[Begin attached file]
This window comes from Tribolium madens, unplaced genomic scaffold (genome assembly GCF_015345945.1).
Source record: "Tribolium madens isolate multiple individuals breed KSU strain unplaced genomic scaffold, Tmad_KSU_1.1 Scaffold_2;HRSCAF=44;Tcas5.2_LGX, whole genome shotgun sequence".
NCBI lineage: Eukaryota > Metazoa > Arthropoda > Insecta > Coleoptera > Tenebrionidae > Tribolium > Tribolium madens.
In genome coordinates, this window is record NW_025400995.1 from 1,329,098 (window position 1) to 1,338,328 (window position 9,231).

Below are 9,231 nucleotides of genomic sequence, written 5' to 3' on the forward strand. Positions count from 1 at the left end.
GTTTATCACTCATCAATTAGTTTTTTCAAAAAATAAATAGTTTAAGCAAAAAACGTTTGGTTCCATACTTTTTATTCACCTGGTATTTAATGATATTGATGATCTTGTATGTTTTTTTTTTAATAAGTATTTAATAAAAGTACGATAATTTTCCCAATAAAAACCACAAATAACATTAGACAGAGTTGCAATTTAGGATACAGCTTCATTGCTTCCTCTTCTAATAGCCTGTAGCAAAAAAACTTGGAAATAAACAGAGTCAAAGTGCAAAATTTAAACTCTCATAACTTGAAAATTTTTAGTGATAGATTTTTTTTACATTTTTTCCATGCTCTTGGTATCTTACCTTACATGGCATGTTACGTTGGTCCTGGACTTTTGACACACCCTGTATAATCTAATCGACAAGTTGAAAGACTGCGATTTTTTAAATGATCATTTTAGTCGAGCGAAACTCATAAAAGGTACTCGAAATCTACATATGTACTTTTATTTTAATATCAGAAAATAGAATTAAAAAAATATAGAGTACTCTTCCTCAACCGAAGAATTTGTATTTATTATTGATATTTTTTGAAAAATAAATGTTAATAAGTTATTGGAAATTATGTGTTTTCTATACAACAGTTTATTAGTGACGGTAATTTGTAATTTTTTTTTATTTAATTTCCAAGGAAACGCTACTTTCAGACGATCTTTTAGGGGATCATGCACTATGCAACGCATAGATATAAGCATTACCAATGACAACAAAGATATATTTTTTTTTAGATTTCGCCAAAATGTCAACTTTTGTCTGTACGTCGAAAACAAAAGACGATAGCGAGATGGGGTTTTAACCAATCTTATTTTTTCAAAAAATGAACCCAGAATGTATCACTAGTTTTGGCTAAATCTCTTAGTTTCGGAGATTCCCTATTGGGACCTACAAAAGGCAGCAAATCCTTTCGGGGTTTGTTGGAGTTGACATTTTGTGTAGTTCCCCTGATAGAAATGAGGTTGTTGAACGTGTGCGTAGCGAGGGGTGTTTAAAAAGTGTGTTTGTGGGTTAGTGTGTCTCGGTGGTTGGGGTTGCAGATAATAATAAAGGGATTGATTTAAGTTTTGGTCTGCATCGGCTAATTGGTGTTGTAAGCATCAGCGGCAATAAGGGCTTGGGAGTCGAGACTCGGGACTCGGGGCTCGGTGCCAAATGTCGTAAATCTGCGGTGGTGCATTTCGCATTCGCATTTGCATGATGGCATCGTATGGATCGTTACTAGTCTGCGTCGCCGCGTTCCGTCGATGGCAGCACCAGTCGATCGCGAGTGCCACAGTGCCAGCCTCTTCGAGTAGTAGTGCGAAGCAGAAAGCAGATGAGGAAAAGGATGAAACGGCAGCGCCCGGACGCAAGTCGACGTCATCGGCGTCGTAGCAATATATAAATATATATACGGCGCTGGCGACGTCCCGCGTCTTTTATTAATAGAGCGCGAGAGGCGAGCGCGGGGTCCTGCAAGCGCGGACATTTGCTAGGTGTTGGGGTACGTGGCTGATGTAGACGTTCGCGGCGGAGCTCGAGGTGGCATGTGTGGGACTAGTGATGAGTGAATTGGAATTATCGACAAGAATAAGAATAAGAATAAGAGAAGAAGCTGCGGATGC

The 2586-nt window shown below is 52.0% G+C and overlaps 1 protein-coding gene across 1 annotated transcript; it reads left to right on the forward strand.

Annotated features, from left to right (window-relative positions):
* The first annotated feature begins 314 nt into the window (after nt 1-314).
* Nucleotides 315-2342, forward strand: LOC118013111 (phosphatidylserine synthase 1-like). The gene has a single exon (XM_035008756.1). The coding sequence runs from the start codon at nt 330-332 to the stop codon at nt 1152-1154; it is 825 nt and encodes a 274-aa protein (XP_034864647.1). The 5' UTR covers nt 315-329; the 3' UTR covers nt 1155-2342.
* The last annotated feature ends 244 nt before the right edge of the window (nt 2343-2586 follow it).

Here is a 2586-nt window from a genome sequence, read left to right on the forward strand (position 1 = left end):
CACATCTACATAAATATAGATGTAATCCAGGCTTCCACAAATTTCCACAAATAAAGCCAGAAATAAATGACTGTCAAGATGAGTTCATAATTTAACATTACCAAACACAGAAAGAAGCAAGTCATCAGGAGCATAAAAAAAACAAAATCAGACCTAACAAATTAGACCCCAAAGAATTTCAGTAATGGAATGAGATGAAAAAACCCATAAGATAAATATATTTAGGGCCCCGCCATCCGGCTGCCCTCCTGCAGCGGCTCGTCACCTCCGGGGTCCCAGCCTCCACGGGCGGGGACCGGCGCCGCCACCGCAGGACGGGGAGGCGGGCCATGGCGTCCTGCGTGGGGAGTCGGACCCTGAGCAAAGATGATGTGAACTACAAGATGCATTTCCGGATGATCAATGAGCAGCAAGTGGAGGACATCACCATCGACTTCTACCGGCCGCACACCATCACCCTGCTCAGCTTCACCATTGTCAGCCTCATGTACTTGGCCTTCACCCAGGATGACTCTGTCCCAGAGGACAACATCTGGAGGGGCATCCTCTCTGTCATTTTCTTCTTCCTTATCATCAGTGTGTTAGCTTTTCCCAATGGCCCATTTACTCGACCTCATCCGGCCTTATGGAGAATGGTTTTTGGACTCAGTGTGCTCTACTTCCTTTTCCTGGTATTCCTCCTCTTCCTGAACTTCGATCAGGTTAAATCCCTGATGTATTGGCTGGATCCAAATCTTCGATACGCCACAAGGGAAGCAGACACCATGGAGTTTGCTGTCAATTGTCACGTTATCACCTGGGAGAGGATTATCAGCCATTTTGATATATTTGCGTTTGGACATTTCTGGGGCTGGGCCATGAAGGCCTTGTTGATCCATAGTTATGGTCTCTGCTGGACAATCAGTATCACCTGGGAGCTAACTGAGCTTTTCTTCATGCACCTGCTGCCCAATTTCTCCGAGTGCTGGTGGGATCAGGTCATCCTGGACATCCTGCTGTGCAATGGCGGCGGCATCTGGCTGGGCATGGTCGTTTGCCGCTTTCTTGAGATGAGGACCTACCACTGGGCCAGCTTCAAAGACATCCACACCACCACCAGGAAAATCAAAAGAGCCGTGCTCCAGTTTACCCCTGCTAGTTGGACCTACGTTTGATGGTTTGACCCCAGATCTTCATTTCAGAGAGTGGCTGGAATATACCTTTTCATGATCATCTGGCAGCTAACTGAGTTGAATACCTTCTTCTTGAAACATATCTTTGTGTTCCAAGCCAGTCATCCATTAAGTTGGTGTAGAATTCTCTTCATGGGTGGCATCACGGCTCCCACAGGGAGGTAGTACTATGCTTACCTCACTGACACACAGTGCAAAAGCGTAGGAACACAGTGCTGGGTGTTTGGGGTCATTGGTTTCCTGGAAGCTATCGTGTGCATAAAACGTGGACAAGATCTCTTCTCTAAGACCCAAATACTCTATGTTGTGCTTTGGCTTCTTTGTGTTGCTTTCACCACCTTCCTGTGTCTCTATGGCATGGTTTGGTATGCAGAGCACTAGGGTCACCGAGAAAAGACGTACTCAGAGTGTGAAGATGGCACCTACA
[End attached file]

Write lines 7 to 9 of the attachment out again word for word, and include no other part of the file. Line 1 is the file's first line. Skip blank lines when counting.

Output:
The 2586-nt window shown below is 52.0% G+C and overlaps 1 protein-coding gene across 1 annotated transcript; it reads left to right on the forward strand.

Annotated features, from left to right (window-relative positions):
* The first annotated feature begins 314 nt into the window (after nt 1-314).